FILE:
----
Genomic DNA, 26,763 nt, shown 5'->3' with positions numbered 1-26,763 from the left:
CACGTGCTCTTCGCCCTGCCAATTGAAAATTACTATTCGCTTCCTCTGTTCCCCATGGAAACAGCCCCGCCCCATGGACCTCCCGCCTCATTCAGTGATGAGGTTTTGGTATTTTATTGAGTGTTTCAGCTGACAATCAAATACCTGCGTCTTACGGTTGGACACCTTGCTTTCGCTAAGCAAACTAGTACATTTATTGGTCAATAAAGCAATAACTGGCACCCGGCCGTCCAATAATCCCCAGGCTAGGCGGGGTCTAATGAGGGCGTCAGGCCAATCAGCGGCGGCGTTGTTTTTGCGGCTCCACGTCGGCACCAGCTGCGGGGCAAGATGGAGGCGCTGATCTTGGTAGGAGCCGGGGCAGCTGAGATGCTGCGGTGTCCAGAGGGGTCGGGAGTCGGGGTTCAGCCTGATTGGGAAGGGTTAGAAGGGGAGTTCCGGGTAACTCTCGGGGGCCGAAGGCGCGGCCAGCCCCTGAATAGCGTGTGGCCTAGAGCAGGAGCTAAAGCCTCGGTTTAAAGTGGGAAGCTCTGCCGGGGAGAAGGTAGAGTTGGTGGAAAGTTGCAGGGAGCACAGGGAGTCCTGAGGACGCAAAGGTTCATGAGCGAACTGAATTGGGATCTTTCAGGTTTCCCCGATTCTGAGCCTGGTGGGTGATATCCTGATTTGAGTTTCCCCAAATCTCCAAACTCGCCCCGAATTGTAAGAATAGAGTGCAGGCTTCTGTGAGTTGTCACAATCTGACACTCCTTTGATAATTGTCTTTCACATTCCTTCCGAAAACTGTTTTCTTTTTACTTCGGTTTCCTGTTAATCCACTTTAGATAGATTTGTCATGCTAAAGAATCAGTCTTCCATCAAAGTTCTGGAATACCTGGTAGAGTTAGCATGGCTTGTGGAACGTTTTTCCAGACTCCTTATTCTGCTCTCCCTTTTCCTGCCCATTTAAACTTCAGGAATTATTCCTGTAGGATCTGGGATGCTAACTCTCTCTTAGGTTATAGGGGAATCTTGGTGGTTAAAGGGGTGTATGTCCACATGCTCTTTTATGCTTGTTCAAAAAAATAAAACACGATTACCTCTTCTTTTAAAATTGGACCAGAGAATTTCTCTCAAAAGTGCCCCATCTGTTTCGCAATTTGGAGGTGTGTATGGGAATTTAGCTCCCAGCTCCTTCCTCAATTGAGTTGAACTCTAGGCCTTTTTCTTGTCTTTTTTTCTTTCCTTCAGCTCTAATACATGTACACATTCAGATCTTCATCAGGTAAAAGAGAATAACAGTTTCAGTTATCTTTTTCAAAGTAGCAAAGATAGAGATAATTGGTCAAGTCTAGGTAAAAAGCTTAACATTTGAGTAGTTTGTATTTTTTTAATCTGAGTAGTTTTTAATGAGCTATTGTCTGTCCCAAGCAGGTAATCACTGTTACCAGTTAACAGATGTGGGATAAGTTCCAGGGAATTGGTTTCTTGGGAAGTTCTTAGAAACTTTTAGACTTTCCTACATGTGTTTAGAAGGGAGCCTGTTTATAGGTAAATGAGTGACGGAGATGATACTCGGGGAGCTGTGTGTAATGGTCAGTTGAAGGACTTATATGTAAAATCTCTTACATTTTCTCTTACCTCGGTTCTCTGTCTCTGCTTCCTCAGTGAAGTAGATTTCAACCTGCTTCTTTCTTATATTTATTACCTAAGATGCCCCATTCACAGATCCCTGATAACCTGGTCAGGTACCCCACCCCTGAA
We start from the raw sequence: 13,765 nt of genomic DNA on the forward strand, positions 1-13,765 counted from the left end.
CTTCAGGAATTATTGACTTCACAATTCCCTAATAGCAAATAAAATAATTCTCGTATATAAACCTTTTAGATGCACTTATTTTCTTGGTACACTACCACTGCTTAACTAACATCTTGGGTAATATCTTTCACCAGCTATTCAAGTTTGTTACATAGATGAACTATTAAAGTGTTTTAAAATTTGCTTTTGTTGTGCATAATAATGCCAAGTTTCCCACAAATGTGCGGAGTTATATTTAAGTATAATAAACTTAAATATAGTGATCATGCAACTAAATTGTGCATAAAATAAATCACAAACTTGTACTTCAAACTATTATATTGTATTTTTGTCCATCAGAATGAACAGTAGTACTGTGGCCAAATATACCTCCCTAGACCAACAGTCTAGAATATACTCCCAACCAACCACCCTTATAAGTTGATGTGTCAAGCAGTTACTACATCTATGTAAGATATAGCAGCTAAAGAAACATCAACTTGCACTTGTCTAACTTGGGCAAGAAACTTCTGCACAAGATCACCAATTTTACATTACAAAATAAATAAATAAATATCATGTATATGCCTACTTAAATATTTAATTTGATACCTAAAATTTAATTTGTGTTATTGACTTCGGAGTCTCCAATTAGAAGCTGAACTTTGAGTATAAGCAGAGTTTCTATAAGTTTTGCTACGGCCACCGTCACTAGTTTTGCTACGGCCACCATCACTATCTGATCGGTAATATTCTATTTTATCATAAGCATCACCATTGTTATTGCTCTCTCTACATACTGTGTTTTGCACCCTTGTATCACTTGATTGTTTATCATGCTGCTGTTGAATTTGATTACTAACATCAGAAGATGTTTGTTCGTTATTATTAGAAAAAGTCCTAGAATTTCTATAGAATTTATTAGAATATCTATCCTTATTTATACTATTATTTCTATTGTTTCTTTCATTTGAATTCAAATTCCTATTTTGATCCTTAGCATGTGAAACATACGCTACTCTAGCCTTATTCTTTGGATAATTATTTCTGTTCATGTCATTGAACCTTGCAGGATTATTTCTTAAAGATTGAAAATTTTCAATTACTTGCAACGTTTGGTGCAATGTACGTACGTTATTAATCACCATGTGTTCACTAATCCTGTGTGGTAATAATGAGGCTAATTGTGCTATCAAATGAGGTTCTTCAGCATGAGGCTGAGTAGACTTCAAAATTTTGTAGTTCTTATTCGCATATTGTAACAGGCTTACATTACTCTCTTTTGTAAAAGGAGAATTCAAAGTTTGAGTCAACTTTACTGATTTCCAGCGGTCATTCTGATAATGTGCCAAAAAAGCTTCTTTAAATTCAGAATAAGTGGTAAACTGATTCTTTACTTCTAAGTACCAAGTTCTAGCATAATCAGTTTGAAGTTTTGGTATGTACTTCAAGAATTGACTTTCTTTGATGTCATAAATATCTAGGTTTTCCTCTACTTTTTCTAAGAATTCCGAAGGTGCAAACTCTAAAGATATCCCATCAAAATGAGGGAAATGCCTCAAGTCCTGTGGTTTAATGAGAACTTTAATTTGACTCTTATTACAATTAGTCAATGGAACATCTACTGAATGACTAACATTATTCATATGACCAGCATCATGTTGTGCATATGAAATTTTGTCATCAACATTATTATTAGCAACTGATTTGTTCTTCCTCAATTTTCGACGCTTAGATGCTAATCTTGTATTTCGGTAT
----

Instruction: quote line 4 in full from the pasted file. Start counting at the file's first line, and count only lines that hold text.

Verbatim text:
CTTCAGGAATTATTGACTTCACAATTCCCTAATAGCAAATAAAATAATTCTCGTATATAAACCTTTTAGATGCACTTATTTTCTTGGTACACTACCACTGCTTAACTAACATCTTGGGTAATATCTTTCACCAGCTATTCAAGTTTGTTACATAGATGAACTATTAAAGTGTTTTAAAATTTGCTTTTGTTGTGCATAATAATGCCAAGTTTCCCACAAATGTGCGGAGTTATATTTAAGTATAATAAACTTAAATATAGTGATCATGCAACTAAATTGTGCATAAAATAAATCACAAACTTGTACTTCAAACTATTATATTGTATTTTTGTCCATCAGAATGAACAGTAGTACTGTGGCCAAATATACCTCCCTAGACCAACAGTCTAGAATATACTCCCAACCAACCACCCTTATAAGTTGATGTGTCAAGCAGTTACTACATCTATGTAAGATATAGCAGCTAAAGAAACATCAACTTGCACTTGTCTAACTTGGGCAAGAAACTTCTGCACAAGATCACCAATTTTACATTACAAAATAAATAAATAAATATCATGTATATGCCTACTTAAATATTTAATTTGATACCTAAAATTTAATTTGTGTTATTGACTTCGGAGTCTCCAATTAGAAGCTGAACTTTGAGTATAAGCAGAGTTTCTATAAGTTTTGCTACGGCCACCGTCACTAGTTTTGCTACGGCCACCATCACTATCTGATCGGTAATATTCTATTTTATCATAAGCATCACCATTGTTATTGCTCTCTCTACATACTGTGTTTTGCACCCTTGTATCACTTGATTGTTTATCATGCTGCTGTTGAATTTGATTACTAACATCAGAAGATGTTTGTTCGTTATTATTAGAAAAAGTCCTAGAATTTCTATAGAATTTATTAGAATATCTATCCTTATTTATACTATTATTTCTATTGTTTCTTTCATTTGAATTCAAATTCCTATTTTGATCCTTAGCATGTGAAACATACGCTACTCTAGCCTTATTCTTTGGATAATTATTTCTGTTCATGTCATTGAACCTTGCAGGATTATTTCTTAAAGATTGAAAATTTTCAATTACTTGCAACGTTTGGTGCAATGTACGTACGTTATTAATCACCATGTGTTCACTAATCCTGTGTGGTAATAATGAGGCTAATTGTGCTATCAAATGAGGTTCTTCAGCATGAGGCTGAGTAGACTTCAAAATTTTGTAGTTCTTATTCGCATATTGTAACAGGCTTACATTACTCTCTTTTGTAAAAGGAGAATTCAAAGTTTGAGTCAACTTTACTGATTTCCAGCGGTCATTCTGATAATGTGCCAAAAAAGCTTCTTTAAATTCAGAATAAGTGGTAAACTGATTCTTTACTTCTAAGTACCAAGTTCTAGCATAATCAGTTTGAAGTTTTGGTATGTACTTCAAGAATTGACTTTCTTTGATGTCATAAATATCTAGGTTTTCCTCTACTTTTTCTAAGAATTCCGAAGGTGCAAACTCTAAAGATATCCCATCAAAATGAGGGAAATGCCTCAAGTCCTGTGGTTTAATGAGAACTTTAATTTGACTCTTATTACAATTAGTCAATGGAACATCTACTGAATGACTAACATTATTCATATGACCAGCATCATGTTGTGCATATGAAATTTTGTCATCAACATTATTATTAGCAACTGATTTGTTCTTCCTCAATTTTCGACGCTTAGATGCTAATCTTGTATTTCGGTAT